recent mold reports including many from the basement of Collins Residence Hall where many of the largest abatement projects were undertaken. “All in all we have had about 66 reports of suspected mold since late July,” Adkins said. “But Facilities Management was quick to go out there and either abate it or there wasn’t any actual mold in to be abated.” Adkins attributed most of the recent reports of mold to the environmental conditions on move-in day when the air conditioners were on low, all the doors were open and the weather was extremely moist and humid. So, mold happens. How can we try and prevent it as much as we can? In response to this question, Adkins said that the biggest thing that students can do to prevent mold in their rooms is something that students do a lot without ever thinking about it: opening their windows. “It is most helpful in prevention (for students) to keep their dorm room windows closed. The fans are used to take out moisture so the open windows negate that,” Adkins said. All of the residence halls on campus are equipped with special fans that wick moisture away from the rooms in order to prevent moisture from building up and, as we learned, moisture is the cornerstone of mold. So even if it is absolutely beautiful outside, it is paramount for students to keep their windows closed so that all of the millions of outdoor mold spores don’t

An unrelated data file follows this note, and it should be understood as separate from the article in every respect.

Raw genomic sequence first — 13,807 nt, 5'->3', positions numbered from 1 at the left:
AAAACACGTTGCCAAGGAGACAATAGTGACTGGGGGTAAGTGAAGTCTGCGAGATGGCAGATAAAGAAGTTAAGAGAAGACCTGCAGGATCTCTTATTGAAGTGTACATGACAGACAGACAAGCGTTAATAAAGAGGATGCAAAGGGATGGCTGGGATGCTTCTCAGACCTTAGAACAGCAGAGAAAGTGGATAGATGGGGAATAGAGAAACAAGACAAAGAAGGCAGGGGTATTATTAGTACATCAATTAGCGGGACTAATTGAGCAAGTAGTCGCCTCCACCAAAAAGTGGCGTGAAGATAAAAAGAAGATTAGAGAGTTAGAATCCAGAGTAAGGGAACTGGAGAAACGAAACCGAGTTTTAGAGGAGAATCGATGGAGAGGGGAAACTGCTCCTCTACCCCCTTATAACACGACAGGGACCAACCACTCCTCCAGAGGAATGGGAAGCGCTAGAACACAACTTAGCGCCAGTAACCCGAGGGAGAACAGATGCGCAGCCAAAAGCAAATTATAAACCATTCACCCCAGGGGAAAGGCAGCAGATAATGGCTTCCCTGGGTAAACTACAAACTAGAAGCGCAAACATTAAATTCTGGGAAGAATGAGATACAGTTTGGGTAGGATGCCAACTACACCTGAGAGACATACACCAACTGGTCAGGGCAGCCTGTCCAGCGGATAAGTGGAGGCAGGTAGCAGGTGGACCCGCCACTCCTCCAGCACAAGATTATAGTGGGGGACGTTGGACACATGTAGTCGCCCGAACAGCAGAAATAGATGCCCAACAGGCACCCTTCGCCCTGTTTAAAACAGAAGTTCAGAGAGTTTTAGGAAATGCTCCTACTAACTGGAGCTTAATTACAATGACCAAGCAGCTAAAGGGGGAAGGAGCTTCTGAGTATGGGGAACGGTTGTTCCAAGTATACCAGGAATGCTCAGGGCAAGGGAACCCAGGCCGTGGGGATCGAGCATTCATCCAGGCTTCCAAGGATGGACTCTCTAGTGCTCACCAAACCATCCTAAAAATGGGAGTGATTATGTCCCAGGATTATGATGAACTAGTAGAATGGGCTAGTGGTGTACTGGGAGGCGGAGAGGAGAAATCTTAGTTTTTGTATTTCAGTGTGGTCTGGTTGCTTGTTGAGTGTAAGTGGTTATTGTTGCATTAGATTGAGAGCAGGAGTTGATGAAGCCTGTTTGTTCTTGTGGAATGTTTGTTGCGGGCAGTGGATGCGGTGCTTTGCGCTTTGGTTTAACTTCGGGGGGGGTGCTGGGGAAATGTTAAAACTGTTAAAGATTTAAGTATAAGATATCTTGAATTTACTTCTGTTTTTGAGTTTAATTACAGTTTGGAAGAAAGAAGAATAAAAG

find their way into university students’ rooms. “Maintenance has a preventative maintenance program where they check the roofs, fan cooling units and such to get a head on mold. We are being as proactive as we can. We just need the students help to identify and report and to keep their windows closed,” Adkins said. Thus, the key in preventing mold infestations is to keep your windows closed and furthermore, there really isn’t that much actual mold in students’ rooms and bathrooms. But what about all the students who have already suffered from strange symptoms that can be attributed to extensive amounts of mold? The answer is that they are simply more sensitive or even potentially allergic to the types of mold that grow on campus. An allergy to mold would be similar to an allergy to pollen or some specific type of grass or weed. If someone suspects that they may be highly sensitive or allergic to some type of mold then they should either go to the Student Health Center or to an allergist who specializes in diagnosing and treaing allergies to get a remedy. Ultimately, students should realize that mold is inevitable and that Facilities Management is not ignoring it when it arises. It is the responsibilities of the students to call Facilities Management when they suspect a mold infestation and to do everything they can to prevent mold build up such as prevent any type of water intrusion by keeping the windows in their rooms shut.